‘Ah-ha! Squeal yer nasty head off! You’ll not git me to wait on ye!’ she would taunt it.

She was glad when it was out of order, and once, secretly and deliberately, she even put it out of order herself. Bud and Emmy could not think what had happened to the thing. The telephone did not know either. That was the trouble with fighting machines; they didn’t know you were doing it. You could n’t make them feel anything. An animal, now, it knew whether you hated it or were pleased with it; but what did a machine know? Dimly she felt that constant association with such dead impersonality was all wrong. She tried to warn Emmy.

‘You can’t do nothin’ fer er machine,’ she told her. ‘An animal, now, you kin give it somep’n an’ it’ll give you somep’n back, but these machines is all dead — they don’t git nothin’ from you an’ you don’t git nothin’ from them. ‘

‘I git er heap er work from them,’ Emmy retorted.

‘That ain’t what I mean.’ Grandmaw struggled to make herself clear. ‘You don’t know — how could ye, livin’ like you do? But you — you’ll all kinder dry up if you jest let dead things work for ye. Workin’ with critters is different, but like it is now youall don’t tetch life nowheres.’

Somehow, for all that she had worked so hard, she felt that she had known a richer existence than Emmy would ever know. She had touched life at more points, been more close and intimate with it. But how could she make Emmy understand this? She understood it only vaguely herself. And in the meantime what was there for her to do here where this tide of mechanical force was submerging her, engulfing her personality, ruining all the world?

Her hands lay idle in her lap, and a dimness began to settle over her face, because all her thoughts had turned inward. Always she saw pictures of her little deserted house. It pulled so at her heart that it truly seemed to her she must be rooted there. Sometimes it was its blank windows she saw staring at her. Sometimes again it would be its little gray steps, with that old Dominique rooster hopping tentatively up them, or fluttering hastily dowm them, shooed away by her broom.

‘Emmy, do you recollect that ole dominicker rooster what was allus tryin’ to git into the house?’

‘No, Grandmaw, I don’t know which one you mean.’

Grandmaw sighed. Who did know except herself? She went back again to her inward pictures. There was her old man in his blue shirt-sleeves chopping stove wood in the back yard. Every time he brought his axe down he grunted out, ‘ Huh! ‘ — chop — ‘ Huh! ‘ — chop — ‘Huh!’ Yellow chips flying, axe flashing in the sun, smell of cut logs. ‘Huh! Huh!’ Something doing when her old man chopped wood. And she herself in the kitchen getting supper. There was a plank in the floor which had a ‘ bird ‘ in it, so that it answered with a squeak and chirp whenever she trod on it. Swe-e-e-sh! Cake batter going into the hot fat! Over to the dresser for flour — chirp, chirp’, of the board. Back to the stove again, spluttering of the fat, frying of the cakes! Out in the yard, chop — ‘Huh! ‘ — chop — ‘ Huh! ‘ Old man’s axe swinging outside, old woman’s feet hurrying inside. Yes, something doing then; but what was there to do now?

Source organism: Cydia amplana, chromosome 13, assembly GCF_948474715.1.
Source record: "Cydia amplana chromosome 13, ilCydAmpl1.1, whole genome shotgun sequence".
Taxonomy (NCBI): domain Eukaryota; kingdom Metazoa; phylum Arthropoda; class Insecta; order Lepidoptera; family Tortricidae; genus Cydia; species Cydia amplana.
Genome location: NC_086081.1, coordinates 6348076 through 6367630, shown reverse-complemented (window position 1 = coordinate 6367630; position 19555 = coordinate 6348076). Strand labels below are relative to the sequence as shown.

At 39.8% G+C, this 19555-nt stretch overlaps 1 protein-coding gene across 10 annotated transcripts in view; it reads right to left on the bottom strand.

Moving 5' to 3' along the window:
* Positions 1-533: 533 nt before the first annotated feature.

‘Come on, Grandmaw, let’s us go to the movies. There’s a real good show in town to-night.’

Grandmaw went. What else was there to do? But what was it all about? The pictures flickered by so fast that they were gone before a person could hardly get a real good look at them. Emmy read the titles for her and kept up a whispered comment. ‘“Beauty fares forth to the Great White Way.” That’s New York, Grandmawu My, would n’t I like to see N’York! Now she’s in the train goin’ there. Aw-oh! She ought n’t to take up with that strange feller! That ‘ll get her into trouble later on — you see’f it don’t.’

But there was only one scene that Grandmaw understood. That was the one showing the old people left alone on the farm after the daughter’s departure for the city. There was the old man forking down hay from the loft; there was the old woman out at the henhouse, her apron blowing in the wind, while she scattered grain for the chickens. Something about the flutter of that apron, about the scurry of the fowls, made the tears pop into Grandmaw’s eyes.

‘Ain’t that natcheral! Ain’t it natcheral!’ she wept. ‘Look at that ole rooster now! Would n’t you know he’d have to be inter somep’n!’

She looked and looked, until the old woman’s apron and the rooster were winked out by women in evening dress and curls of cigarette smoke.